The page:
Tuesday, May 21, 2013

Alzheimer's Hockey Pro-Am Tournament

Regular readers of my blog will know I quite like hockey. So when I learned of the Scotiabank Pro-Am for Alzheimer's in Leduc I jumped at the chance to volunteer for a worthy cause where I could actually have some fun. As someone who has seen the degenerative loss of those suffering from Alzheimer's I feel that its one of the most worthy causes to support  So that day my efforts were larger than just keeping myself entertained, it was also for Grandma Kaminski and Auntie Marian.

The Pro-Am tourney kicked off with a draft where each team chooses an available NHL alumnus to play on their team. Draft positions were determined by the total dollars raised by each team for Alzheimer's. This years tournament had a strong contingent of former pro's who plied their trade here in Alberta including a ton of Flames from their Stanley Cup year.

Ready to get to work I got to the rink early on Saturday and was given a couple small tasks before being assigned my regular role for the weekend - room attendant. My job was to set-up the rooms for the teams before they get there and make sure they are generally content. So basically, put out Jerseys/Socks for each teams inaugural game, then name tags, waters, fruit, tape, etc as the games progress. It may seem excessive but for each team to play in this tournament they must fund-raise at least $25,000. So very rightfully they get treated like rock stars.

Here is the Journeyman's room prior to their arriving.

The volunteer coordinators and my fellow volunteers were all very organized and professional so we got most of our work done quickly enough to actually watch the hockey.

The skill sets of the players were all over the map and the pro's generally played to the level of the competition.

I didn't interact with the pro's too much but I was very impressed every time I did by their humility and general 'regular guy' presence. You can't go wrong with any of the pro's but I can tell you that if you ever get the chance draft Lanny McDonald or Marty McSorley. They are true gentlemen who tell great stories and make sure their 'boys' have a good time.

The whole weekend just hanging at the rink was great, and it was all for a good cause, so I was content to do my part. But, the event organizers and the NHL Alumni staff really went out of their way to say "Thank You" for volunteering and I got a couple lifetime memories as a perk.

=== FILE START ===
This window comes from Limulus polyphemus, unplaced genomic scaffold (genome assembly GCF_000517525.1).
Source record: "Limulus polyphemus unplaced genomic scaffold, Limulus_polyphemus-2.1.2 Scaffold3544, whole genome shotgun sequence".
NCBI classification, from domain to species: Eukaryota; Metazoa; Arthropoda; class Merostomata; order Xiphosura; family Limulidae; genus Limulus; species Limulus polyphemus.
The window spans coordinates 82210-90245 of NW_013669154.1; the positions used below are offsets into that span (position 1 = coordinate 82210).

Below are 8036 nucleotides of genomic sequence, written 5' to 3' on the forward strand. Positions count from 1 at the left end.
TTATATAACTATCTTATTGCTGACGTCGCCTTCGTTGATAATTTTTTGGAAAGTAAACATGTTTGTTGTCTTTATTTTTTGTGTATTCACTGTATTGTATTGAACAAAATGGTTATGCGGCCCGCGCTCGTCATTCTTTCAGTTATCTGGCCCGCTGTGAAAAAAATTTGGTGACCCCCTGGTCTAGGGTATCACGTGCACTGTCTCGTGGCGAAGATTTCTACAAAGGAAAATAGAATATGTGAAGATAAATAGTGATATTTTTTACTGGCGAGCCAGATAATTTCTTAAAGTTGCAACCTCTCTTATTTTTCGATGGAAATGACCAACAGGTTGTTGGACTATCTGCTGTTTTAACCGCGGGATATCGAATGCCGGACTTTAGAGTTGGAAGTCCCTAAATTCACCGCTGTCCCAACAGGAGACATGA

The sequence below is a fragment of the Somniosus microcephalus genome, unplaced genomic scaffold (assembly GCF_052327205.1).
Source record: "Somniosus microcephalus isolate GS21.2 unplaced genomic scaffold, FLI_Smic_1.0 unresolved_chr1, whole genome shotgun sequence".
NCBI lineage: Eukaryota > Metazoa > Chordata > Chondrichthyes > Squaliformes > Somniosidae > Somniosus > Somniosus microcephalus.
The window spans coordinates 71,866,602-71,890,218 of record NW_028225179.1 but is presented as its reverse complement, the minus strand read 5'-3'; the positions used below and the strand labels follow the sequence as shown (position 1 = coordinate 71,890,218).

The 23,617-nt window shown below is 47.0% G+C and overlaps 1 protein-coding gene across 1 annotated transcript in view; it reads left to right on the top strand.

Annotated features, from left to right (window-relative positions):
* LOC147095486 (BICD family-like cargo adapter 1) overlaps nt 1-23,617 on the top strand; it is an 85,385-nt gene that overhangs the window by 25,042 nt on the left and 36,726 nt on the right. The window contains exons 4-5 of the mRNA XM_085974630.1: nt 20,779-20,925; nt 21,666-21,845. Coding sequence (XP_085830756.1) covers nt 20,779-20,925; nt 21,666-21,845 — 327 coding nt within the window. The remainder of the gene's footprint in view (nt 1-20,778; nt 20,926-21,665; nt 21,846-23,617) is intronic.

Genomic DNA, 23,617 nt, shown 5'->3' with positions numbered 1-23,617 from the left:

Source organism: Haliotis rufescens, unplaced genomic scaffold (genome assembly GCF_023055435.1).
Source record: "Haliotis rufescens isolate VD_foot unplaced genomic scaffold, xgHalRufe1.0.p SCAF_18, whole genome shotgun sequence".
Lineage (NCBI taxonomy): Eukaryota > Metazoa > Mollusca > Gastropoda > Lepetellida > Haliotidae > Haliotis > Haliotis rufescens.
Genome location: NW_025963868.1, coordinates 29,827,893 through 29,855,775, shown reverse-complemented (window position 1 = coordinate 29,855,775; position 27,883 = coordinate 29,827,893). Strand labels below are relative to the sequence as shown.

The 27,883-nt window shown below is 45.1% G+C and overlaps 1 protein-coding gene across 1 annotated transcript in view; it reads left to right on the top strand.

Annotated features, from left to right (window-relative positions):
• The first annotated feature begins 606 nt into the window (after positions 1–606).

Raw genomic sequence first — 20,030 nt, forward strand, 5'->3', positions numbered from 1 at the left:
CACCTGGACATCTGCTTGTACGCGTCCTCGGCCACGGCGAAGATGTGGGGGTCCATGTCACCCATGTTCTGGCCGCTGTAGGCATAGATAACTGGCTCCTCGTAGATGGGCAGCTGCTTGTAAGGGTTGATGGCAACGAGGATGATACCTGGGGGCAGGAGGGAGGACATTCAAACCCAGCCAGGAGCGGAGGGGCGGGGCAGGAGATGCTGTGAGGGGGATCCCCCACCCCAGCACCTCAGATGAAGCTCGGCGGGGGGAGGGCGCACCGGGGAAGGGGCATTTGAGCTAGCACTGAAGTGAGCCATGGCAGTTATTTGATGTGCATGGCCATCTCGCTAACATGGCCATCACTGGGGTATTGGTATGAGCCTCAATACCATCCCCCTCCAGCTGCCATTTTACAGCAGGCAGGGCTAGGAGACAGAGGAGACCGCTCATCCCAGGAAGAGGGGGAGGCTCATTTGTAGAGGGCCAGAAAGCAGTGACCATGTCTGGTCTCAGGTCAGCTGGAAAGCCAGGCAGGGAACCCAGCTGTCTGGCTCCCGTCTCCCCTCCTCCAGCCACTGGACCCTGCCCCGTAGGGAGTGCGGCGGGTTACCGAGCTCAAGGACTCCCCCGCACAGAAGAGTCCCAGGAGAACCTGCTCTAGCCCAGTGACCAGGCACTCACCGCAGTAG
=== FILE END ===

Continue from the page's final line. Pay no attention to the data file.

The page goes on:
First up - Special Jewelry. 

I got to wear Mike Krushelnyski's 4 Stanley Cup rings including one won as a RedWing. Of course, as a total poser, I went with the tough guy face.

Second Up - Meeting Mr. Hockey.

The tournaments un-official ambassador is Gordie Howe who lost his wife in 2009 from Picks Disease.  Gordie now is no longer a young man so while he always wishes to attend the games the cross country travel can be taxing. When I signed up to volunteer I knew there was a chance that he may show up for the weekend but it was far from a sure thing.  So much to my surprise and elation, he showed up for the ceremonial All Star game to drop the puck. Thankfully it was on my ice surface so I got the chance to meet him and get my picture taken. 

You could tell he appreciated the volunteers. As soon as the camera came out his elbow came up on me. 

As we waited for the All Star game to start I couldn't help but be drawn to Gordie so I stuck around the dressing room. As word got out that Gordie was in the building a lot of the other pro's came through to the dressing room to get an autograph or a picture. Mr. Hockey was still a draw!

As it was the last weekend of the NHL regular season the discussion in the room eventually turned to the playoff run of Gordie's old team, the Detroit Redwings. At that point I realized that with all of the hockey genius in the room, it was myself who had the best understanding of the final games of the season and the playoff implication. Finally, my turn as a Redwings superfan to shine.

Here's one of my new all time favorite pictures: This is me describing to Mr. Hockey, his son Marty and Jeremy Roenick what it would take for Detroit to make the playoffs and how they would be ranked if they won their game that night.

I think I found you a new analyst. Seriously, I work for cheap. Call me.

Already, I am looking forward to next year. If you don't see me on the ice, look for me scurrying around the benches with my camera.

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